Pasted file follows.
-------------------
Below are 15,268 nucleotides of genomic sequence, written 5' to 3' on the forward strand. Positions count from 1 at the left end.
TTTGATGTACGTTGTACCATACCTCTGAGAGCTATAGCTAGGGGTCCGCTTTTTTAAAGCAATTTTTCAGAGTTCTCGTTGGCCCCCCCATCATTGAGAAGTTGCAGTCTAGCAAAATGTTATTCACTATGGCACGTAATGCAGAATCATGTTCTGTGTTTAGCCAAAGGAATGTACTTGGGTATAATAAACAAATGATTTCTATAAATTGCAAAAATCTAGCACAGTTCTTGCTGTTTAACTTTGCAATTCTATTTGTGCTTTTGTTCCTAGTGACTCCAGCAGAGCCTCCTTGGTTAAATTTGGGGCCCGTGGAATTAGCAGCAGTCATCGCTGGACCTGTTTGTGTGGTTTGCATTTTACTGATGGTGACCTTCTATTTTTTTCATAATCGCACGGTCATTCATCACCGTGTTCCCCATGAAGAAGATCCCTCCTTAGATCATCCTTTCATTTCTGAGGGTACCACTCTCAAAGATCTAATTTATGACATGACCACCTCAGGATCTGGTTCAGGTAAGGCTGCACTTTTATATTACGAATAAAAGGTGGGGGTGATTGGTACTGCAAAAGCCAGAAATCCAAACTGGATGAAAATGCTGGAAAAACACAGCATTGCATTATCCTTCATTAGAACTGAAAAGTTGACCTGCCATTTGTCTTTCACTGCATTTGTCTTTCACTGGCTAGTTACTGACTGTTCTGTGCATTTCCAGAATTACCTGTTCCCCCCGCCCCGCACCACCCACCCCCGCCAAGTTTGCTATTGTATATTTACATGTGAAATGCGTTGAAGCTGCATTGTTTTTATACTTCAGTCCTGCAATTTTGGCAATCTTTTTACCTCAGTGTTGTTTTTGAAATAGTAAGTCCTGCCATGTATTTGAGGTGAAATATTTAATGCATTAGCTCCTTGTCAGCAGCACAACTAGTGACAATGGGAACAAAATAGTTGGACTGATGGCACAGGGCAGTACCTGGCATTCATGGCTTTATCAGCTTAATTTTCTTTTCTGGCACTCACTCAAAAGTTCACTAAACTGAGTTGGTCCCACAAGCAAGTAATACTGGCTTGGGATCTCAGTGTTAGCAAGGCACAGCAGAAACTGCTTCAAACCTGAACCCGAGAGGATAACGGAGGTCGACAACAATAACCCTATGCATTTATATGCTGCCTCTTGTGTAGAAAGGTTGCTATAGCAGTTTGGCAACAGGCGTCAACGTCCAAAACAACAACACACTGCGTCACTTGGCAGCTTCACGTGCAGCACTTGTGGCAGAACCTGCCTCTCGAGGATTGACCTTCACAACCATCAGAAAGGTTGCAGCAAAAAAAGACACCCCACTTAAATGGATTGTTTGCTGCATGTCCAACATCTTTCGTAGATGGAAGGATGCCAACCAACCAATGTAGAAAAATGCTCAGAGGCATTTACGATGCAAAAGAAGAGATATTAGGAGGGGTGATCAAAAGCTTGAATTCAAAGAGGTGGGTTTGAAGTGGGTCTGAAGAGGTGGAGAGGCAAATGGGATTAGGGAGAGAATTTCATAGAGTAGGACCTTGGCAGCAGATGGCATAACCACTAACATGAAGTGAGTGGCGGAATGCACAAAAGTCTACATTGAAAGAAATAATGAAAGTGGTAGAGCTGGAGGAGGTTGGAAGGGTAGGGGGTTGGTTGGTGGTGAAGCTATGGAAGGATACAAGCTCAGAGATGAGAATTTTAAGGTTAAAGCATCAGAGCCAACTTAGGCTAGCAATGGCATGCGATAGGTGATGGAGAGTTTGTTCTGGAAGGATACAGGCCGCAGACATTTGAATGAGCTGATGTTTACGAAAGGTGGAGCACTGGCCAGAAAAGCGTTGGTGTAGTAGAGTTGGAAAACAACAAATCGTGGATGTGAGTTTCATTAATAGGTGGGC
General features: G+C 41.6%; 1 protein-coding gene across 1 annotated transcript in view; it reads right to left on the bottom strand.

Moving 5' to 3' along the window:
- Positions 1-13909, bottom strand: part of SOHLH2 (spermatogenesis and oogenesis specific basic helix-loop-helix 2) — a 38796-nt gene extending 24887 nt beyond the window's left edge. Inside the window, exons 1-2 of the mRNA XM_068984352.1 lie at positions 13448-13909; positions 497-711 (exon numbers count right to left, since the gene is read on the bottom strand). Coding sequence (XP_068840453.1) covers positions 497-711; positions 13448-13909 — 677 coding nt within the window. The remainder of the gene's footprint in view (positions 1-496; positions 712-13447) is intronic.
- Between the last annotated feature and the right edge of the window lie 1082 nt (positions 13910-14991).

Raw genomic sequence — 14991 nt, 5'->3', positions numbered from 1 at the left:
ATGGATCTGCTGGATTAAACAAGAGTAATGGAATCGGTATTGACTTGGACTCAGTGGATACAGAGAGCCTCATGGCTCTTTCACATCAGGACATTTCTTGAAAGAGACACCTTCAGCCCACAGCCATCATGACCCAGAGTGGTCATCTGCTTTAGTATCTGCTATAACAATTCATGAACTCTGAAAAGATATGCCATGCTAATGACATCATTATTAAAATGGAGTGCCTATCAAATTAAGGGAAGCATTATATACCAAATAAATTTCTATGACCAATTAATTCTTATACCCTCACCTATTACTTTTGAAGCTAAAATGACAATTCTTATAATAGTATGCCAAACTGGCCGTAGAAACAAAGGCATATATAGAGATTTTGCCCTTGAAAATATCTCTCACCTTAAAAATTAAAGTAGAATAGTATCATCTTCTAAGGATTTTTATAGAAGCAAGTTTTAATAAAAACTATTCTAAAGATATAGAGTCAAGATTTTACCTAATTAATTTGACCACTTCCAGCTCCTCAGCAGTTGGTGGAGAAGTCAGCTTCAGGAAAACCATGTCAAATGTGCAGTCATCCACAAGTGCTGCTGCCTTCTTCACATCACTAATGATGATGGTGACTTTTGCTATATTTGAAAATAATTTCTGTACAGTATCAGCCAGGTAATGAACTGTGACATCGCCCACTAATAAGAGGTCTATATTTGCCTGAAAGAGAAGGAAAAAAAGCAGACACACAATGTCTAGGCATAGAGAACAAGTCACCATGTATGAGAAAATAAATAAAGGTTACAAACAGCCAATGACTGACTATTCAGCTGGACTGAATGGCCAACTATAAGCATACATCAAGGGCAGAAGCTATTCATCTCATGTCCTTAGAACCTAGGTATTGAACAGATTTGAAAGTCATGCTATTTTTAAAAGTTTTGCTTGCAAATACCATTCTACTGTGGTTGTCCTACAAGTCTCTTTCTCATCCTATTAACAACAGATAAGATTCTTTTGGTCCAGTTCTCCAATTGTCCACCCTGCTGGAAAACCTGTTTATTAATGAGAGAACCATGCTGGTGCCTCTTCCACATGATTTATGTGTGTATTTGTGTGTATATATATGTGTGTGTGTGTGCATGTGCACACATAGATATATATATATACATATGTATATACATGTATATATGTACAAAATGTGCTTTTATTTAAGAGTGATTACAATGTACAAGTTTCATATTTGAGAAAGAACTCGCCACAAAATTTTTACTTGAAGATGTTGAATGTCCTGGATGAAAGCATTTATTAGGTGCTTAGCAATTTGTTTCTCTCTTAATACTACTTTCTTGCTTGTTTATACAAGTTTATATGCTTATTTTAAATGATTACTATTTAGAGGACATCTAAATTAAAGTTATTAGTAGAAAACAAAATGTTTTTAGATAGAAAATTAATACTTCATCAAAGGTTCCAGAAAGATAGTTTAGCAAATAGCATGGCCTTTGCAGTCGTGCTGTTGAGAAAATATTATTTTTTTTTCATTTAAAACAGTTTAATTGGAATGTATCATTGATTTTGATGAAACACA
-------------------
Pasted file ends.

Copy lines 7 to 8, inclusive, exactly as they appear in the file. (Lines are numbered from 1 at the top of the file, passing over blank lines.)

Raw genomic sequence — 14991 nt, 5'->3', positions numbered from 1 at the left:
ATGGATCTGCTGGATTAAACAAGAGTAATGGAATCGGTATTGACTTGGACTCAGTGGATACAGAGAGCCTCATGGCTCTTTCACATCAGGACATTTCTTGAAAGAGACACCTTCAGCCCACAGCCATCATGACCCAGAGTGGTCATCTGCTTTAGTATCTGCTATAACAATTCATGAACTCTGAAAAGATATGCCATGCTAATGACATCATTATTAAAATGGAGTGCCTATCAAATTAAGGGAAGCATTATATACCAAATAAATTTCTATGACCAATTAATTCTTATACCCTCACCTATTACTTTTGAAGCTAAAATGACAATTCTTATAATAGTATGCCAAACTGGCCGTAGAAACAAAGGCATATATAGAGATTTTGCCCTTGAAAATATCTCTCACCTTAAAAATTAAAGTAGAATAGTATCATCTTCTAAGGATTTTTATAGAAGCAAGTTTTAATAAAAACTATTCTAAAGATATAGAGTCAAGATTTTACCTAATTAATTTGACCACTTCCAGCTCCTCAGCAGTTGGTGGAGAAGTCAGCTTCAGGAAAACCATGTCAAATGTGCAGTCATCCACAAGTGCTGCTGCCTTCTTCACATCACTAATGATGATGGTGACTTTTGCTATATTTGAAAATAATTTCTGTACAGTATCAGCCAGGTAATGAACTGTGACATCGCCCACTAATAAGAGGTCTATATTTGCCTGAAAGAGAAGGAAAAAAAGCAGACACACAATGTCTAGGCATAGAGAACAAGTCACCATGTATGAGAAAATAAATAAAGGTTACAAACAGCCAATGACTGACTATTCAGCTGGACTGAATGGCCAACTATAAGCATACATCAAGGGCAGAAGCTATTCATCTCATGTCCTTAGAACCTAGGTATTGAACAGATTTGAAAGTCATGCTATTTTTAAAAGTTTTGCTTGCAAATACCATTCTACTGTGGTTGTCCTACAAGTCTCTTTCTCATCCTATTAACAACAGATAAGATTCTTTTGGTCCAGTTCTCCAATTGTCCACCCTGCTGGAAAACCTGTTTATTAATGAGAGAACCATGCTGGTGCCTCTTCCACATGATTTATGTGTGTATTTGTGTGTATATATATGTGTGTGTGTGTGCATGTGCACACATAGATATATATATATACATATGTATATACATGTATATATGTACAAAATGTGCTTTTATTTAAGAGTGATTACAATGTACAAGTTTCATATTTGAGAAAGAACTCGCCACAAAATTTTTACTTGAAGATGTTGAATGTCCTGGATGAAAGCATTTATTAGGTGCTTAGCAATTTGTTTCTCTCTTAATACTACTTTCTTGCTTGTTTATACAAGTTTATATGCTTATTTTAAATGATTACTATTTAGAGGACATCTAAATTAAAGTTATTAGTAGAAAACAAAATGTTTTTAGATAGAAAATTAATACTTCATCAAAGGTTCCAGAAAGATAGTTTAGCAAATAGCATGGCCTTTGCAGTCGTGCTGTTGAGAAAATATTATTTTTTTTTCATTTAAAACAGTTTAATTGGAATGTATCATTGATTTTGATGAAACACA